• Announcements

    • khawk

      Download the Game Design and Indie Game Marketing Freebook   07/19/17

      GameDev.net and CRC Press have teamed up to bring a free ebook of content curated from top titles published by CRC Press. The freebook, Practices of Game Design & Indie Game Marketing, includes chapters from The Art of Game Design: A Book of Lenses, A Practical Guide to Indie Game Marketing, and An Architectural Approach to Level Design. The GameDev.net FreeBook is relevant to game designers, developers, and those interested in learning more about the challenges in game development. We know game development can be a tough discipline and business, so we picked several chapters from CRC Press titles that we thought would be of interest to you, the GameDev.net audience, in your journey to design, develop, and market your next game. The free ebook is available through CRC Press by clicking here. The Curated Books The Art of Game Design: A Book of Lenses, Second Edition, by Jesse Schell Presents 100+ sets of questions, or different lenses, for viewing a game’s design, encompassing diverse fields such as psychology, architecture, music, film, software engineering, theme park design, mathematics, anthropology, and more. Written by one of the world's top game designers, this book describes the deepest and most fundamental principles of game design, demonstrating how tactics used in board, card, and athletic games also work in video games. It provides practical instruction on creating world-class games that will be played again and again. View it here. A Practical Guide to Indie Game Marketing, by Joel Dreskin Marketing is an essential but too frequently overlooked or minimized component of the release plan for indie games. A Practical Guide to Indie Game Marketing provides you with the tools needed to build visibility and sell your indie games. With special focus on those developers with small budgets and limited staff and resources, this book is packed with tangible recommendations and techniques that you can put to use immediately. As a seasoned professional of the indie game arena, author Joel Dreskin gives you insight into practical, real-world experiences of marketing numerous successful games and also provides stories of the failures. View it here. An Architectural Approach to Level Design This is one of the first books to integrate architectural and spatial design theory with the field of level design. The book presents architectural techniques and theories for level designers to use in their own work. It connects architecture and level design in different ways that address the practical elements of how designers construct space and the experiential elements of how and why humans interact with this space. Throughout the text, readers learn skills for spatial layout, evoking emotion through gamespaces, and creating better levels through architectural theory. View it here. Learn more and download the ebook by clicking here. Did you know? GameDev.net and CRC Press also recently teamed up to bring GDNet+ Members up to a 20% discount on all CRC Press books. Learn more about this and other benefits here.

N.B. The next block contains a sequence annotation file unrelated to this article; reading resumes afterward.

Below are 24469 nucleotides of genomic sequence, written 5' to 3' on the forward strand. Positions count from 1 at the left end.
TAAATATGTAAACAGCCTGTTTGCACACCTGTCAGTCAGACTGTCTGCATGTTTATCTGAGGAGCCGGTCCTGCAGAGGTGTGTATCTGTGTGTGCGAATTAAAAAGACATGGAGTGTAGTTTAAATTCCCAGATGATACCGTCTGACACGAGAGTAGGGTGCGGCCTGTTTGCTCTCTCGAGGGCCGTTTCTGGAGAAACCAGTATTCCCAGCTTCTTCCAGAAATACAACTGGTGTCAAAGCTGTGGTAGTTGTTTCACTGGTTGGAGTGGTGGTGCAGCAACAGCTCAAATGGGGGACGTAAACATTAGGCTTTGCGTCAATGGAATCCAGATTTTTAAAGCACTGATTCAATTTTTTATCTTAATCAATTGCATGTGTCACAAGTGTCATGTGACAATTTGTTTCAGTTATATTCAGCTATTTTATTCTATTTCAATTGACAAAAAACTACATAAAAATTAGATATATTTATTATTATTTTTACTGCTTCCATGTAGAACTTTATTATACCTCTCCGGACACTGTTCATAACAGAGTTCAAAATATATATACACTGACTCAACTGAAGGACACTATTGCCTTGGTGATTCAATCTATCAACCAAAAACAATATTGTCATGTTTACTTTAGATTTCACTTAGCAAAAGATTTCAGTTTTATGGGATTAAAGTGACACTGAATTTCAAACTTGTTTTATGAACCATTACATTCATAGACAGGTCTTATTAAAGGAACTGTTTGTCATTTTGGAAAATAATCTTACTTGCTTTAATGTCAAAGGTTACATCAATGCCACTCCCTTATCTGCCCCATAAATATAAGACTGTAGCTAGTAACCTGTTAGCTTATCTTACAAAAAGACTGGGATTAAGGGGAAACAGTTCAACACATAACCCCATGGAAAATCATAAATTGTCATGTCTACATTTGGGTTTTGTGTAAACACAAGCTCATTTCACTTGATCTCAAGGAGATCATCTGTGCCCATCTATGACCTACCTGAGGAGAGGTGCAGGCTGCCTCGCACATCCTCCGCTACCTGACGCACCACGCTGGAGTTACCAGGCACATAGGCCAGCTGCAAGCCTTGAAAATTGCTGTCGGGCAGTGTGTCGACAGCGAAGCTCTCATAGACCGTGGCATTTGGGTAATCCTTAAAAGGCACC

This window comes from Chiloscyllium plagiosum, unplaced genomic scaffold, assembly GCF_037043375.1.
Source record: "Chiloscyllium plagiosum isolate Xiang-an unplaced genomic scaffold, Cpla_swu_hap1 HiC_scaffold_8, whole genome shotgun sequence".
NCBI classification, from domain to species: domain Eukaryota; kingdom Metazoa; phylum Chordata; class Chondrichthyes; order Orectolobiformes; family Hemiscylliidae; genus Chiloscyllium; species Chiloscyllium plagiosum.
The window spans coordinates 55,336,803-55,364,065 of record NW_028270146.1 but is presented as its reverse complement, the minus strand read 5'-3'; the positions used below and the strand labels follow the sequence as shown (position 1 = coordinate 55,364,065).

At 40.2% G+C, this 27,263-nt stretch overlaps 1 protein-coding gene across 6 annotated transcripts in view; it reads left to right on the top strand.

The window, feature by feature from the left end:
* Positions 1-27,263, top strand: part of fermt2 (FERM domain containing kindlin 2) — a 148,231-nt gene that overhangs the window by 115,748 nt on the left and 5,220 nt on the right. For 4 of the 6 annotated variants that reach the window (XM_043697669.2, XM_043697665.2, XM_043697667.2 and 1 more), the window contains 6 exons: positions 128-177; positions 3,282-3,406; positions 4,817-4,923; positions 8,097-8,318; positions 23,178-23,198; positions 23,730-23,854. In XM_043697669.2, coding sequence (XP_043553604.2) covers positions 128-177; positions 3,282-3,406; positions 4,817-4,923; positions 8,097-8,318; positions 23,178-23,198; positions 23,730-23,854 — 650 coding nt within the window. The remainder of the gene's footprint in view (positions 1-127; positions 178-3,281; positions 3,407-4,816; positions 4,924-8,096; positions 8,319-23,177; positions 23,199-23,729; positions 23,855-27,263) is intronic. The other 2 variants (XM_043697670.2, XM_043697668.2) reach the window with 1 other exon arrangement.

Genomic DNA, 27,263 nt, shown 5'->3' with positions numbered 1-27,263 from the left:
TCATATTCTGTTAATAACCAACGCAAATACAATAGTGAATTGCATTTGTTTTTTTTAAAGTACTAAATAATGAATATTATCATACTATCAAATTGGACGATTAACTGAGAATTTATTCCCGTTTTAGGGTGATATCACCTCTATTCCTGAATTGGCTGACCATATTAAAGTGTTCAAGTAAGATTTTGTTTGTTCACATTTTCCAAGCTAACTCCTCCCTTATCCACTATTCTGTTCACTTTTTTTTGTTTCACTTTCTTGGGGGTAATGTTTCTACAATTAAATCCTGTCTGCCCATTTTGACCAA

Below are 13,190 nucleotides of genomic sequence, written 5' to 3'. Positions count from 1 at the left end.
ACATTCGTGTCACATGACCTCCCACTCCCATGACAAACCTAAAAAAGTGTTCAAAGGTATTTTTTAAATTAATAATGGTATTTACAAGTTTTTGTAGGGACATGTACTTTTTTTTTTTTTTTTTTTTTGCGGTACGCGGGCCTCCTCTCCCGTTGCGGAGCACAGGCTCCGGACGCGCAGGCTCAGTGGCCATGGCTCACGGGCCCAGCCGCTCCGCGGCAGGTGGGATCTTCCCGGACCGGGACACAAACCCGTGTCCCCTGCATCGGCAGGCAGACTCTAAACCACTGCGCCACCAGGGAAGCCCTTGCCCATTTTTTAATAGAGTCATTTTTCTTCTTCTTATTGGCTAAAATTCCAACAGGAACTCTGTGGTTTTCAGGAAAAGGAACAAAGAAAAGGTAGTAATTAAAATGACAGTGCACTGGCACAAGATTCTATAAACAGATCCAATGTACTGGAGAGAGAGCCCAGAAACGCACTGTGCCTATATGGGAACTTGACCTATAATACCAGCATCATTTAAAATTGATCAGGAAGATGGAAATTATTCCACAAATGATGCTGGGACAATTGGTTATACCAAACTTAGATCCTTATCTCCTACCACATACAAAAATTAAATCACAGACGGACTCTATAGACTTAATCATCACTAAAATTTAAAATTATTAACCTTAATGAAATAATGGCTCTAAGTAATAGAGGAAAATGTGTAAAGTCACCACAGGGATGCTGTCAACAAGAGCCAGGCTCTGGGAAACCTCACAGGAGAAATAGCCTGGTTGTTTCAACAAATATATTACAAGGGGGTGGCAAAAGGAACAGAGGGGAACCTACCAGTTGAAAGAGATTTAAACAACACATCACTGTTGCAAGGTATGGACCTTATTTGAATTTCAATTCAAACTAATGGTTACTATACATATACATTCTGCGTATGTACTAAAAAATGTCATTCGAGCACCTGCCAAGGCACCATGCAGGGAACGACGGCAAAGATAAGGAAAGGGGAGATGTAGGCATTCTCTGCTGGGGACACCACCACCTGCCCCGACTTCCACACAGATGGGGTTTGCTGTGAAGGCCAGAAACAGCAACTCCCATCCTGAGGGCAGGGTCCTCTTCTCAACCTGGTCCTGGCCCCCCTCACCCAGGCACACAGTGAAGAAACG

Sign in to follow this  
Followers 0
KaiserJohan

Interface woes, windows header and coupling

3 posts in this topic

Hello,

Kinda vague title, but I'll try to explain below:

I have two interfaces, IMutex and IConditionVariable, and behind them the concrete implementations.
These are created/destroyed by a factory class.

IMutex looks like this:

[CODE]class IMutex
{
public:
enum MutexState
{
UNLOCKED = 0,
LOCKED
};
virtual ~IMutex() { }
virtual int32_t Lock() = 0;
virtual int32_t Unlock() = 0;
virtual const MutexState& GetMutexState() const = 0;
};
[/CODE]

IConditionVariable looks like this:

[CODE]class IConditionVariable
{
public:
enum ConditionVariableState
{
READY,
WAITING
};
virtual ~IConditionVariable() { }
virtual void Wait(IMutex* mutex) = 0;
virtual void TimedWait(IMutex* mutex, uint32_t milliseconds) = 0;
virtual void Signal() = 0;
virtual void Broadcast() = 0;
virtual const ConditionVariableState& GetConditionVariableState() const = 0;